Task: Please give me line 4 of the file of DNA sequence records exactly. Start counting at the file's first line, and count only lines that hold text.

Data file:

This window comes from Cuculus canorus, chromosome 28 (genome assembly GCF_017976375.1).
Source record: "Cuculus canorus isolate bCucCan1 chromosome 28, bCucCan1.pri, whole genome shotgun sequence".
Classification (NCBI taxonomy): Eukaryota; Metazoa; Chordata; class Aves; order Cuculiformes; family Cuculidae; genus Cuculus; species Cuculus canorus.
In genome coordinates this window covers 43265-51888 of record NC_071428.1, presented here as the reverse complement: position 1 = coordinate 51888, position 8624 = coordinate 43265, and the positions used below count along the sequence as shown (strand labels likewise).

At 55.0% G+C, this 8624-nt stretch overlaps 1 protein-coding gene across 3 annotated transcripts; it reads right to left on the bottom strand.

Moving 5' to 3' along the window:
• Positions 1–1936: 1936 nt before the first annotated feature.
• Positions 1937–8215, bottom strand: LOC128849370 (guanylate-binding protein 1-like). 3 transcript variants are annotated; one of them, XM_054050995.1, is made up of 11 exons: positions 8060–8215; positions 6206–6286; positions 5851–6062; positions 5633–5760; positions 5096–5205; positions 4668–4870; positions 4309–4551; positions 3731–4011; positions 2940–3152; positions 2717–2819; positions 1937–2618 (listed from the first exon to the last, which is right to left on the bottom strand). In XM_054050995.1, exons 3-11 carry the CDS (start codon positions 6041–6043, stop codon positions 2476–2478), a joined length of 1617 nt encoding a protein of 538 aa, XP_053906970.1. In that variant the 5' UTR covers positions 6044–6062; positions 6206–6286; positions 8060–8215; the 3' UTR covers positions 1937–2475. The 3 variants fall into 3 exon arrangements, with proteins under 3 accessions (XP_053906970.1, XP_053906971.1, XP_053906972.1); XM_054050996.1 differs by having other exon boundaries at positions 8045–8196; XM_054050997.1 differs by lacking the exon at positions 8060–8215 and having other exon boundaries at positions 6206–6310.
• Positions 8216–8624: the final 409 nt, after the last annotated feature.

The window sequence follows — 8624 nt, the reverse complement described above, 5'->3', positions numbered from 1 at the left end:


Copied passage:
In genome coordinates this window covers 43265-51888 of record NC_071428.1, presented here as the reverse complement: position 1 = coordinate 51888, position 8624 = coordinate 43265, and the positions used below count along the sequence as shown (strand labels likewise).